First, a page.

MIT engineers “grow” atomically thin transistors on top of computer chips

Posted by in categories: computing, materials


A new method enables 2D-material semiconductor transistors to be directly integrated onto a fully fabricated 8-inch silicon wafer, which could enable a new generation of transistor technology, denser device integration, new circuit architectures, and more powerful chips.

Apr 28, 2023

17 Tech Experts Discuss What’s New And Next In Nanotech

Posted by in categories: materials, nanotechnology

Materials developed through nanotechnology may have unique properties and capabilities we’ve never seen before.

Apr 27, 2023

We Finally Know How Quasars Become The Brightest Objects in The Universe

Posted by in categories: cosmology, materials

The Universe is swarming with galaxies, billions upon billions as far as the eye can see. And among this multitude, some galaxies really stand out in a spectacular way.

These are the quasar galaxies. Powered by an active supermassive black hole guzzling material at such a tremendous rate, they blaze with some of the brightest light in the Universe, lighting up the galactic center right across the electromagnetic spectrum. For decades, astronomers have wondered why some galaxies have such extreme activity and others do not.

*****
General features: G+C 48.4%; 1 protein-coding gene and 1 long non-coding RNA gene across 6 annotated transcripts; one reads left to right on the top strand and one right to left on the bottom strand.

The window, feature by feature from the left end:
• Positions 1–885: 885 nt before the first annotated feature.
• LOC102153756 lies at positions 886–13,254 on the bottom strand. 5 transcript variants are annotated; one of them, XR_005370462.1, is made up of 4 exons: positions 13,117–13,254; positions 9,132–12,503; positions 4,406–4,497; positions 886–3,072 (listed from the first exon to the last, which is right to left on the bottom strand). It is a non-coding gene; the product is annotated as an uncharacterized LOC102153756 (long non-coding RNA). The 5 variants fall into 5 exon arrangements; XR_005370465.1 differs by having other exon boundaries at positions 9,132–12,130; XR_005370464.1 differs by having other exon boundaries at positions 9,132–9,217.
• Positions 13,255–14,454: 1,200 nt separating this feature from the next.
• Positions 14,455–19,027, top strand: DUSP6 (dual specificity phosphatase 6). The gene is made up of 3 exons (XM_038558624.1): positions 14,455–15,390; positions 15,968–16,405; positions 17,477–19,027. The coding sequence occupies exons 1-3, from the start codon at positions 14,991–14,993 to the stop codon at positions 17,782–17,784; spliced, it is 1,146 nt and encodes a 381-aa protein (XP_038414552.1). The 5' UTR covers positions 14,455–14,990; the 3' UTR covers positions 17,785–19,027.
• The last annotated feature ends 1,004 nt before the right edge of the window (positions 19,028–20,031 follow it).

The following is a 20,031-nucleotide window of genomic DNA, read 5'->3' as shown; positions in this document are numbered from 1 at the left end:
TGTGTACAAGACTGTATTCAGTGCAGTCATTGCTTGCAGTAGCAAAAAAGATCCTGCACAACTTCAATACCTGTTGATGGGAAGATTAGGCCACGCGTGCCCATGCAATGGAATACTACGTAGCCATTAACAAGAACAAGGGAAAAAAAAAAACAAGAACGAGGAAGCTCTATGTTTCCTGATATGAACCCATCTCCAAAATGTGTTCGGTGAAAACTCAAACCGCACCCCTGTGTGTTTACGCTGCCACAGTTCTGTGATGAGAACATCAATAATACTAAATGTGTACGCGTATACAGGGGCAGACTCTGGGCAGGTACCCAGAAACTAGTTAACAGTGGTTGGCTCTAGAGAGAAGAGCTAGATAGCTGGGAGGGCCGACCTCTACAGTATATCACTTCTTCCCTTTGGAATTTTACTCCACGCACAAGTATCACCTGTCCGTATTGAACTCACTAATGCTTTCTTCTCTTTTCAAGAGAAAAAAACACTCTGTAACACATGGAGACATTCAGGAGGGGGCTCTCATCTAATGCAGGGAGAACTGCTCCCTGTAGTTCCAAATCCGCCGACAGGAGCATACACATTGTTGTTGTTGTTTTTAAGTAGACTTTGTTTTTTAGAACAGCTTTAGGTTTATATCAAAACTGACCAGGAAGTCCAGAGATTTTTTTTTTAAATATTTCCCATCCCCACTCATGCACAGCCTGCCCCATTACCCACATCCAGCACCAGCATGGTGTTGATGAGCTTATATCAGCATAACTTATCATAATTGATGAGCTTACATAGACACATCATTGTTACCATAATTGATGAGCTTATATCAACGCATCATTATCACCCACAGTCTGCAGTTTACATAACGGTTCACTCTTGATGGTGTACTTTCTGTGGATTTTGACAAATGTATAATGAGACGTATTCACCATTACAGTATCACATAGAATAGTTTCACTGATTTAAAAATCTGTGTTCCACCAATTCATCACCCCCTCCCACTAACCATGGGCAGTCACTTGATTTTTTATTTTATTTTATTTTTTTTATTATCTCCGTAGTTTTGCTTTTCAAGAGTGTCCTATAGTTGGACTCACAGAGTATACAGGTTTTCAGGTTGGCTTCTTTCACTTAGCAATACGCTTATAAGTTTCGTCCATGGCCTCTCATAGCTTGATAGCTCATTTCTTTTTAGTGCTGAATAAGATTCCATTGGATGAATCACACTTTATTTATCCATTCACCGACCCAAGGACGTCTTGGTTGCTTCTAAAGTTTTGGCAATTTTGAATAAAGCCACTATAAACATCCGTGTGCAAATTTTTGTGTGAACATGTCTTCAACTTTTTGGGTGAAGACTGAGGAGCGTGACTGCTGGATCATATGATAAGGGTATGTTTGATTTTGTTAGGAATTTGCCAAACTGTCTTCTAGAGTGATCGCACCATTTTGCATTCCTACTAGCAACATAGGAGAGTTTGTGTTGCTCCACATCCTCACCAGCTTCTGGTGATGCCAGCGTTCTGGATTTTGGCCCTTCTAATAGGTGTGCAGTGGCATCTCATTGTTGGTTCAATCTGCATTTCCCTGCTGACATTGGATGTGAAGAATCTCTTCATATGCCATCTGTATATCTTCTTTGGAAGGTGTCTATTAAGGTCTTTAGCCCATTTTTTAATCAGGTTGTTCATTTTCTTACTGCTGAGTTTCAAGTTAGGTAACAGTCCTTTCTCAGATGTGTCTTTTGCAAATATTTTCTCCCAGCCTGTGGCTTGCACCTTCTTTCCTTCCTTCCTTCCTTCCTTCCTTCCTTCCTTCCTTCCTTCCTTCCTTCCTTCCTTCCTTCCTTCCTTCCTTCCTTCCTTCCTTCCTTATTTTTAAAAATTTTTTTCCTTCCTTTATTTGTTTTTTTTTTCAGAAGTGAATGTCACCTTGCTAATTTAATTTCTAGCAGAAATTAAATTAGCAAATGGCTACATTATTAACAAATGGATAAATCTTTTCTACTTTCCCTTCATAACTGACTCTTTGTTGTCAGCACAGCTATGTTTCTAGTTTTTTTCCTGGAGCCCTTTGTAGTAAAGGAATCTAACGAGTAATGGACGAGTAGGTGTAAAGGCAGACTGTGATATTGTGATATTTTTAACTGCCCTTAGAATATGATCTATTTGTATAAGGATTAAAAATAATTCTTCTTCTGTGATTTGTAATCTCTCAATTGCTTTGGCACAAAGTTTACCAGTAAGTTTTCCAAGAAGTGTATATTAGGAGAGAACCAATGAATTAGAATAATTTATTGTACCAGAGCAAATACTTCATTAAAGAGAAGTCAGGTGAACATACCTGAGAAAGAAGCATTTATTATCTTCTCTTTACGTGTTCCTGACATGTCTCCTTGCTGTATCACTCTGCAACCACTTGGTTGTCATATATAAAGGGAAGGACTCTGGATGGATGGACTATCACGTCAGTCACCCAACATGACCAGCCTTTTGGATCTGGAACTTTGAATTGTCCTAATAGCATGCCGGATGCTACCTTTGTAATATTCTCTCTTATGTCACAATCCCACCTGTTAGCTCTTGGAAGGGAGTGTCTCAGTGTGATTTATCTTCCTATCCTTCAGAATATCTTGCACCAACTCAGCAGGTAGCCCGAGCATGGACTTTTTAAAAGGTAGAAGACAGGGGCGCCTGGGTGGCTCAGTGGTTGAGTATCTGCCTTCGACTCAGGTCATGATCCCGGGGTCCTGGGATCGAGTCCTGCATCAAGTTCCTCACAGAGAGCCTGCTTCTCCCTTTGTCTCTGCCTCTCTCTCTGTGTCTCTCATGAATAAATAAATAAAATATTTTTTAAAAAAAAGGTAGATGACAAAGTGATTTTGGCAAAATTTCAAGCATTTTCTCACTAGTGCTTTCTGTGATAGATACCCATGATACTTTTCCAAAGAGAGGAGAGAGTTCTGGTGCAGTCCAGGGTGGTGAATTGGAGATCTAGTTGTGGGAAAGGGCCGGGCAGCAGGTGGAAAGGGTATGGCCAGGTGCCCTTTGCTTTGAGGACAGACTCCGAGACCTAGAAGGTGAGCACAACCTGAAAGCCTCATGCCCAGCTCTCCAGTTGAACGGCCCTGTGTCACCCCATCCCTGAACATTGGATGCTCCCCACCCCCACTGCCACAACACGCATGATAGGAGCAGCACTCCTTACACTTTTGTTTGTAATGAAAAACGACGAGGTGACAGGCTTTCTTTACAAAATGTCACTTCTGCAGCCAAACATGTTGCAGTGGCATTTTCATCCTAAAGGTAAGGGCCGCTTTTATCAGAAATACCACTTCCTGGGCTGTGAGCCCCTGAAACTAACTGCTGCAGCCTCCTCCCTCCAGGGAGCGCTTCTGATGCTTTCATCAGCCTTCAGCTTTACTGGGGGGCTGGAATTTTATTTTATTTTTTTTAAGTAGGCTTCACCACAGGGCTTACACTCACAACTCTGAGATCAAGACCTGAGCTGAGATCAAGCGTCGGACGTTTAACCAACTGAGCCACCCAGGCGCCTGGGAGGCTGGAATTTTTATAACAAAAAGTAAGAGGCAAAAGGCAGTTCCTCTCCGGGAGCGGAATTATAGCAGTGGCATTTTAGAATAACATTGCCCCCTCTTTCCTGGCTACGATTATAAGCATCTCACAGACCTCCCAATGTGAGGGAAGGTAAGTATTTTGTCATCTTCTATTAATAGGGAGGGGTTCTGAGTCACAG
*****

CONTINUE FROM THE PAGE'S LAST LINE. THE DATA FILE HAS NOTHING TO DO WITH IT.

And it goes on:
Now they think they’ve cracked it. By making a careful study of nearby quasar and non-quasar galaxies, a team led by astrophysicist Jonny Pierce of the University of Hertfordshire in the UK concludes that, in a majority of cases, quasar activity is triggered when two galaxies start the process of colliding and merging.